Winfall mayor sues critic

By Cathy Wilson

The Perquimans Weekly

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HERTFORD — Winfall Mayor Fred Yates has filed a lawsuit against a longtime critic, claiming the critic’s accusations about him to the University of North Carolina president “knowingly and maliciously defamed” him.

The lawsuit, filed June 21 in Perquimans Superior Court, alleges that Fred Tanner’s two letters to UNC President Erskine Bowles about Yates contain “libelous statements” that accuse the Winfall mayor of “moral turpitude, felonious criminal behavior and of being a (lecher).”

According to the lawsuit, those accusations, made by Tanner “with no regard for the truth,” damaged Yates by causing him a “loss of reputation and extreme humiliation.”

Yates’ lawsuit seeks compensatory and punitive damages from Tanner in excess of $10,000 as well as attorneys’ fees and expenses for the cost of the lawsuit.

Neither Yates nor Tanner would comment on the lawsuit. Both men referred a reporter to their attorneys.

Yates’ attorney, C. Sean Yacobi of Kitty Hawk-based Dan L. Merrell and Associates, said the lawsuit speaks for itself.

“When someone makes statements that are not true, it’s time to do something,” Yacobi said.

Tanner’s attorney, John Trimpi of Trimpi and Nash in Elizabeth City, said he is in the process of writing a response to the lawsuit.

According to the lawsuit, Tanner first wrote Bowles on March 13, 2007. In his letter, Tanner alleged that Yates “was embezzling travel and expense money from the State of North Carolina and the Town of Winfall...” and that “the State Auditor (had) found Yates in violation of four felony statues relating to embezzlement.”

Tanner apparently had written to Bowles because Yates, in addition to serving as Winfall mayor, had also served on the Elizabeth City State University Board of Trustees. ECSU is one of the 16 campuses in the University of North Carolina System that Bowles has headed since October 2005.

Yates currently is the paid executive director of the ECSU Foundation, the university’s fund-raising arm.

According to the lawsuit, Tanner wrote a second letter to Bowles on Jan. 21, 2010. In that letter, Tanner alleged that Yates “... is well known in our community for his unethical behavior.” The letter also accused Yates of “known felony crimes of perjury and embezzlement.”

The lawsuit states that Tanner also defamed Yates in the Jan. 21, 2010 letter by claiming, “with no regard for the truth,” that Yates “has sired illegitimate (children) and is well known for his desire for young women outside of marriage.”

The lawsuit also claims that Tanner advised Bowles in the letter that Yates “does not deserve to be working near young female students” and that Yates “does not have the ethics to be near university employees, nor the foundation-controlled dormitory near innocent and vulnerable young students.”

Tanner also described Yates as “unethical, and (of having) a proven track record of criminal activity,” the lawsuit states.

A spokeswoman for Bowles told The Perquimans Weekly recently that the UNC president in fact received four letters from Tanner between March 2007 and February 2010.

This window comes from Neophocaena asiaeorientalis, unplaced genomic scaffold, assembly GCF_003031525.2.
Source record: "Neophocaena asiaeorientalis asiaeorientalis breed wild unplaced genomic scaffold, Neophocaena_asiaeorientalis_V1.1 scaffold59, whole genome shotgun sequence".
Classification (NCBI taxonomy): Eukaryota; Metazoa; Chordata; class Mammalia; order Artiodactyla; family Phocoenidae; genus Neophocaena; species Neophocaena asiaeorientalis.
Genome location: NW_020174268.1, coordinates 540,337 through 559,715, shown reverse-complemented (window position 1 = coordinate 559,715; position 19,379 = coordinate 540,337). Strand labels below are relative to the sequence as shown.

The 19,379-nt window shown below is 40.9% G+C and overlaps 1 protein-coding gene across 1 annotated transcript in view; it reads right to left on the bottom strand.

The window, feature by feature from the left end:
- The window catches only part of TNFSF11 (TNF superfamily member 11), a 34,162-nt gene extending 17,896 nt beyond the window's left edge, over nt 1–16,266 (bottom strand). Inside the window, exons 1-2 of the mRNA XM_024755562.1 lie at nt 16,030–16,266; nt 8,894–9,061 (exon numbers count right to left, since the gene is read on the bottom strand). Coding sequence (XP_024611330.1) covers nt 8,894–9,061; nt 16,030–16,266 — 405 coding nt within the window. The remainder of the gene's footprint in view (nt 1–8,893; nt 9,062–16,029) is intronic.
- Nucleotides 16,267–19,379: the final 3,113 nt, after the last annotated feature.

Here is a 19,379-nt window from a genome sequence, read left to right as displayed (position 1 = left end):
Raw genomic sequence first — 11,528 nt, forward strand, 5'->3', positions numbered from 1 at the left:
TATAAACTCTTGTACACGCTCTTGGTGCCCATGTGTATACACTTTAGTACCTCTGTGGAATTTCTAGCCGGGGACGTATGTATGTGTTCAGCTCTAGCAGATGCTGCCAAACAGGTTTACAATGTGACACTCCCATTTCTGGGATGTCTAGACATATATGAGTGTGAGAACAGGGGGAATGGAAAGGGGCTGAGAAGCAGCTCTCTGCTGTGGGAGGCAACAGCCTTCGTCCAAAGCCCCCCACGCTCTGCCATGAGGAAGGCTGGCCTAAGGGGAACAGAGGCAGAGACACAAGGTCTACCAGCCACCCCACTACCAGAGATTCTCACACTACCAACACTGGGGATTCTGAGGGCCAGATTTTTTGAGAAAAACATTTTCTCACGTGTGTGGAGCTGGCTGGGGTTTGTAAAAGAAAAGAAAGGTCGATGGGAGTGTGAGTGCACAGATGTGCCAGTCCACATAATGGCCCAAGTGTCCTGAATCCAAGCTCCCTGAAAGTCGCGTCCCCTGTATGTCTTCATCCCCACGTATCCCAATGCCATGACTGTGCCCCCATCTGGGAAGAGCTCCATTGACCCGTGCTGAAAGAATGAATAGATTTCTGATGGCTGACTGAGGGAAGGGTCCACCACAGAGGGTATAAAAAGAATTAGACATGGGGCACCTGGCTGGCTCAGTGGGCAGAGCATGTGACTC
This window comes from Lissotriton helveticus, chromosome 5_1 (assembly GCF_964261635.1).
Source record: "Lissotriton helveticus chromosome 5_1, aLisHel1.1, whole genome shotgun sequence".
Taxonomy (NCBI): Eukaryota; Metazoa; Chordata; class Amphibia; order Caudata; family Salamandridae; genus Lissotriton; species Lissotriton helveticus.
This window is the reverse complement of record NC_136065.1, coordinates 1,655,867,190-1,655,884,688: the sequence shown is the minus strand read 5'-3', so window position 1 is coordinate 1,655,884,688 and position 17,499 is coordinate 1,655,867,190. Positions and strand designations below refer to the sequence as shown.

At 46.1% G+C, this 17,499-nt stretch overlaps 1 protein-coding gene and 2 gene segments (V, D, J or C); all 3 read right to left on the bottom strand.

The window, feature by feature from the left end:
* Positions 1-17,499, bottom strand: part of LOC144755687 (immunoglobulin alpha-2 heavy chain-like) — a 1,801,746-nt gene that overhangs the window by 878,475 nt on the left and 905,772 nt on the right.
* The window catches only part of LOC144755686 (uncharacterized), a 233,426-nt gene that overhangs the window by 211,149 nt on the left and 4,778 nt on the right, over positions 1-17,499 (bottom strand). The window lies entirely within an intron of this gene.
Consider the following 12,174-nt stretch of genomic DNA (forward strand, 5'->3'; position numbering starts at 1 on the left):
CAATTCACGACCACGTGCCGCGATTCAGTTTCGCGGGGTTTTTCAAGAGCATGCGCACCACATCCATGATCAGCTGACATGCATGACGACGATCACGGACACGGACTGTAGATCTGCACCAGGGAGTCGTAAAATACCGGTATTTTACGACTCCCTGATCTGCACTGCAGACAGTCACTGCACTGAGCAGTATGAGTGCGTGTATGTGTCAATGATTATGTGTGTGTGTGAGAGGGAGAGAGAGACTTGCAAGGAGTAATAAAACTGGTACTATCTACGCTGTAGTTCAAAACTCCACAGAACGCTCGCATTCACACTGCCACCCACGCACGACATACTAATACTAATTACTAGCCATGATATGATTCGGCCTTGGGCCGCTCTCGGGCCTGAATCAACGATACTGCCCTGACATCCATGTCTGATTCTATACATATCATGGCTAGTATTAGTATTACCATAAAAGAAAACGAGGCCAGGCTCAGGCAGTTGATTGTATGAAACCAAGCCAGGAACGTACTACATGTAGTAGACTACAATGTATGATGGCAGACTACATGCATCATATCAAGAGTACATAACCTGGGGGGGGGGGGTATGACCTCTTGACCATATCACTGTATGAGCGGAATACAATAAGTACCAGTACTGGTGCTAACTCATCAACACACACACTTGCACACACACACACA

“President Bowles received a letter from Mr. Tanner dated March 13, 2007, as well as a follow-up letter dated September 15, 2007,” Joni B. Worthington, vice president for communications, wrote in an e-mail. “President Bowles responded to Mr. Tanner on September 28 thanking him for his interest in ECSU, apologizing for his oversight in not responding to the initial letter, and advising Mr. Tanner that Mr. Yates’ tenure on the ECSU Board of Trustees had ended.”

Worthington said when Bowles received the Jan. 21, 2010 letter from Tanner, he forwarded it to ECSU Chancellor Willie Gilchrist and to UNC’s attorney for “appropriate follow-up.”

“Chancellor Gilchrist acknowledged receipt of the correspondence and assured President Bowles that he would look into the issues raised in (Tanner’s) letter,” Worthington said.

Tanner then wrote to Bowles again on Feb. 18, “retracting the contents of his earlier letter,” she said.

Bowles replied to the letter the same day, Worthington said, “thanking (Tanner) for the letter.”

Tanner, a former member of the Winfall Planning Board, has long been a Yates critic. In 2005, he alerted the State Auditor’s Office that the Winfall mayor had accepted reimbursement twice for the same travel expense — once from the town of Winfall and again from state agencies on whose boards Yates served at the time.

According to a published report, the State Auditor’s Office found that between July 2001 and March 2002 the Rural Economic Development Center and the Governor’s Crime Commission reimbursed Yates $572 for travel expenses. Yates also received an advance payment for those same expenses from the town of Winfall, the State Auditor said.

The State Auditor’s report also found that between December 2001 and March 2002, Yates was paid $166.18 for lodging expenses “for which no supporting receipts were on file with the Town of Winfall.”

After initially telling the State Auditor’s Office that he believed he was entitled to the reimbursements from both Winfall and the two state agencies, Yates later admitted he had made a mistake, apologized and resigned from the Rural Center’s board of directors. He also reimbursed both the state and the town for the expenses.

The incidents were investigated by the State Bureau of Investigation, but no charges were ever filed.

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